Starting a company, any company, at a young age gives you a number of benefits and advantages over people who wait until later in life to attempt it. The most obvious reason is that it gives you more time to learn from, and recover from, your mistakes.
Everyone makes mistakes. It’s part of being human. Mistakes don’t have to be career or company ending, but if you wait until you’re older to start out you may not have enough time left “on the clock” to fix the problems and recover so you can build a successful business.
The leadership skills you need to run a successful business can be learned.
Very few companies can prosper as a one-man show if you want them to grow. Your employees are valuable assets and you need to treat them as such. If you extend them the dignity of some respect and personal courtesy, they’ll respond in kind and be more productive to boot.
Great leaders never stop learning and neither should you if leading a great company is your goal. Communication is one skill, in particular, you can never learn enough about. Communication is a key ingredient to getting your managers, supervisors, and other employees to understand their job duties, goals, and expectations. Effective communications with your customers and vendors will keep your company moving efficiently on both ends of the chain.
Always go out of your way to recognize potential in your employees and to reward those who go above and beyond the call of duty. Rewards can be bonuses, raises, extra time off, increased authority, and promotions. Be sure to recognize and reward them in front of their fellow employees in addition to doing it privately. Public recognition is a powerful motivator. When employees see you rewarding someone else, it will motivate them to try harder so it will be them up there.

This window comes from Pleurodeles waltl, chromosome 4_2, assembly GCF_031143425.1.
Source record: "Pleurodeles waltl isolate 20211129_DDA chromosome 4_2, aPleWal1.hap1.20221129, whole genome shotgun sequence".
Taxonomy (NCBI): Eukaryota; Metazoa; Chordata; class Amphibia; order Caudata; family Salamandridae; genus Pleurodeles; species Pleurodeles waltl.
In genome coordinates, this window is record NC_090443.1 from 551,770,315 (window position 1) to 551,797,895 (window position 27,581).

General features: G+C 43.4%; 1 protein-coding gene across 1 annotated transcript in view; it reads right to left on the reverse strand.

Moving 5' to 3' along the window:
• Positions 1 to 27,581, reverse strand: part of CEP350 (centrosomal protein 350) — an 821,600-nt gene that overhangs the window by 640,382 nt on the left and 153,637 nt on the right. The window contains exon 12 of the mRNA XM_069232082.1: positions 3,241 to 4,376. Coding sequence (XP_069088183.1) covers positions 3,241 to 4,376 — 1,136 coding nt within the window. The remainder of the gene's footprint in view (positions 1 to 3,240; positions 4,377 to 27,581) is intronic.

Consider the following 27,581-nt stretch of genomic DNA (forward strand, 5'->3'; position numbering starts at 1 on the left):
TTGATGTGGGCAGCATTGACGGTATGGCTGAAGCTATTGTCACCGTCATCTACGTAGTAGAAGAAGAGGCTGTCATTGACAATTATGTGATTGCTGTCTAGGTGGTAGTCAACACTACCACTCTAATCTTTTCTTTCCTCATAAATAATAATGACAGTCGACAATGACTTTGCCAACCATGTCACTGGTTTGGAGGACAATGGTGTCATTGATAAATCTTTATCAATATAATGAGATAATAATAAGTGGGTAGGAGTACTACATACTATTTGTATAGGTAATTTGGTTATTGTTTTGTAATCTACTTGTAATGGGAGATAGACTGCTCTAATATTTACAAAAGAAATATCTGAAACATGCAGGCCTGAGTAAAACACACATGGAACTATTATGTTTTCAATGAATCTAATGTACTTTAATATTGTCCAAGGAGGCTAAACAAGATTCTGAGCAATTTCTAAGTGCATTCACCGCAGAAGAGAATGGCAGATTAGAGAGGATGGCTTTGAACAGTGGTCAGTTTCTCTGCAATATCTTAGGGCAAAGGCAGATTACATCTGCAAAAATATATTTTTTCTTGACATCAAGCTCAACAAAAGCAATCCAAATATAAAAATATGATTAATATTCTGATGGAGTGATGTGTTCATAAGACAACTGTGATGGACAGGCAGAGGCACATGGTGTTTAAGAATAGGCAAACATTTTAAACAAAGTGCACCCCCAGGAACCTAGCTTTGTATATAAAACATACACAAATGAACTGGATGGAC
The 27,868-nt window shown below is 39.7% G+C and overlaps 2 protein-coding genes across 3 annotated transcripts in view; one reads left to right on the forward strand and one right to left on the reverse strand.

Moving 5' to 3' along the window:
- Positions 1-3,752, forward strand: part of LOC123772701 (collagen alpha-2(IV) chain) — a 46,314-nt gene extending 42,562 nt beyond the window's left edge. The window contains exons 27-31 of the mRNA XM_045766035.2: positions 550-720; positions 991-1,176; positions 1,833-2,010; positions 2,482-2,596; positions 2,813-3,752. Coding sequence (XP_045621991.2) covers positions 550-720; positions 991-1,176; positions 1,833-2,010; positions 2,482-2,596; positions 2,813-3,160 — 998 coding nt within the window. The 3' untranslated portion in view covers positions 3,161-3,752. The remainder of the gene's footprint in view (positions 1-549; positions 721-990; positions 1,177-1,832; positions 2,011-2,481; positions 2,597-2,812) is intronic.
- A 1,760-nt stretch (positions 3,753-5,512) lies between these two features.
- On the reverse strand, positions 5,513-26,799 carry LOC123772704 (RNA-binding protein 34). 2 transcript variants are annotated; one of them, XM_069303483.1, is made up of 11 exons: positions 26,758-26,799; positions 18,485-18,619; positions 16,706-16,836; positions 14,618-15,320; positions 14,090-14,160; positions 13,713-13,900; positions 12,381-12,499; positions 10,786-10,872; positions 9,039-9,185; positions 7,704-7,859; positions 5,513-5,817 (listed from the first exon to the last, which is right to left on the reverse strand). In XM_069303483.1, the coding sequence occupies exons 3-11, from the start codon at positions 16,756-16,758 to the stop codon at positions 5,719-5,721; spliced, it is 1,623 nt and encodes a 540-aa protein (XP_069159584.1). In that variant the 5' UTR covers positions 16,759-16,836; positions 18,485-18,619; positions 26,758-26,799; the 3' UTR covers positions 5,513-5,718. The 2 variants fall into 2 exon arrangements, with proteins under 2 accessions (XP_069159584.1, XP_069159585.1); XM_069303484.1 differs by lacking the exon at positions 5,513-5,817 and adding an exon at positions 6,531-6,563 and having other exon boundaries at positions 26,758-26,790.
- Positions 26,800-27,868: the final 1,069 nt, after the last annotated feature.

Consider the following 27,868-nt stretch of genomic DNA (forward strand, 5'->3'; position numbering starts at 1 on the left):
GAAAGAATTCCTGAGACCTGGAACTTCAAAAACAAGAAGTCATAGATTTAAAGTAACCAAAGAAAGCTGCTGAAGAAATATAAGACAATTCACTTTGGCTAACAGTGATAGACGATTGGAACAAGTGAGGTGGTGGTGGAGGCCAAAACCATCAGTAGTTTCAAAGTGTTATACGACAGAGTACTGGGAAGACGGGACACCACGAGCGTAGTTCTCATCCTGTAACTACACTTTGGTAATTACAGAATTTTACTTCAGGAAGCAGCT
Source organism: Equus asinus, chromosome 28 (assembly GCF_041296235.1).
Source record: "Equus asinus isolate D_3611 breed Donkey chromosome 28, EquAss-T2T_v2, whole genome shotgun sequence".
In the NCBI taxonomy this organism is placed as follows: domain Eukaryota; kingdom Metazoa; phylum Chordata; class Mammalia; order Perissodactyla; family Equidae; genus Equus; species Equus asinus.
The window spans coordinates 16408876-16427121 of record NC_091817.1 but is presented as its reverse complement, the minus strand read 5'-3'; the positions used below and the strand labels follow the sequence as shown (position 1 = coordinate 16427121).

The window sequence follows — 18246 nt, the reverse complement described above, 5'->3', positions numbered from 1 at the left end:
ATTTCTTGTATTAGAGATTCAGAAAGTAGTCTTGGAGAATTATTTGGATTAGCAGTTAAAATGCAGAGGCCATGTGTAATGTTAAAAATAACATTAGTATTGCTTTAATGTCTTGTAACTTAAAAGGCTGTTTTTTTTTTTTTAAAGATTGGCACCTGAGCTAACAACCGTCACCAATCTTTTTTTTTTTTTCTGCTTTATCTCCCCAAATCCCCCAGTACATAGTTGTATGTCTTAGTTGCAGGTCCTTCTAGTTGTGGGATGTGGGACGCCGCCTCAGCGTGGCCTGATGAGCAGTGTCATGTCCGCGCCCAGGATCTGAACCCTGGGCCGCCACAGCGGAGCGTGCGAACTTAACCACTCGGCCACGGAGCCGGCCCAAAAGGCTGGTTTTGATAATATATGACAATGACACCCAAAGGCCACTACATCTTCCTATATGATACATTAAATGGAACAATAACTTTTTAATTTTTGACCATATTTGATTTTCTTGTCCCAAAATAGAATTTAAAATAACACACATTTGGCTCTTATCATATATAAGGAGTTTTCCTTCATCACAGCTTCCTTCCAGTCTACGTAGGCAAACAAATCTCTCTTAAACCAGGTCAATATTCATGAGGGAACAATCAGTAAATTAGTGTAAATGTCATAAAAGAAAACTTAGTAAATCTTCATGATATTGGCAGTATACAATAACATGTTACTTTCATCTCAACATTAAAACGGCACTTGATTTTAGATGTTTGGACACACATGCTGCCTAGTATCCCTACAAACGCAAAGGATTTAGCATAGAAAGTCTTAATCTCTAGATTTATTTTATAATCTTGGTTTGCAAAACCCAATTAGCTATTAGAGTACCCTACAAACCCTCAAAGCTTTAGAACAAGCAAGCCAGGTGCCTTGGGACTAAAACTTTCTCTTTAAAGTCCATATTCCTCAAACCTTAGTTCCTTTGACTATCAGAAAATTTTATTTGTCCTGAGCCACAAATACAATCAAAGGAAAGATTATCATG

Internalize the old John Wayne ethic of, “A man’s word is his bond.” This works for women too, “A woman’s word is her bond.” Nothing is more inspirational to employees than a leader who says what they mean and means what they say. Once your employees know you’ll keep your word no matter what, they’ll move heaven and earth to make you happy.
Customers will be impressed too. How often have you been infuriated by a company that didn’t honor their warranty or tried to weasel out of a promise they’d made? Do the exact opposite by being a person of your word regardless of the cost and you’ll have more business than you know what to do with.
Most janitorial companies need several supervisors or managers to oversee the various teams who are cleaning offices or homes for people or their companies. Going into homes and offices, usually after hours, requires a measure of trust from all concerned. Demonstrate to your supervisors and managers that you trust them, and they’ll become more trustworthy with every passing day as they strive to live up to your faith in them.
The younger you are the more energy you have. It is just a simple fact of human biology. You can work long hours day after day and still be ready to rip and run after only a few hours sleep. The time when a company is first starting and trying to expand is when you’ll need that kind of energy the most.
For example; you’ll be hiring and (sadly) firing employees, cold-calling potential customers, handling all the bookkeeping and payroll functions, maintaining equipment, and doing a lot of fieldwork yourself. It’s been said that at any small business, especially in its early days, the owner is the cook, cleaner, and chief bottle washer.
At small pest control companies, for instance, it is not at all unusual to see the owner doing the same grubby work as his or her employees, crawling under houses to kill termites or flipping over bed bug infested mattresses. Then they go back to the office and stay there until dark doing paperwork while their employees are at home watching TV.
Success isn’t complicated, it just takes a lifetime of dedication. Early mornings and late nights require a nearly endless supply of energy and enthusiasm. If you’re young, you’ve got those in abundance. Use them while you’ve got them.
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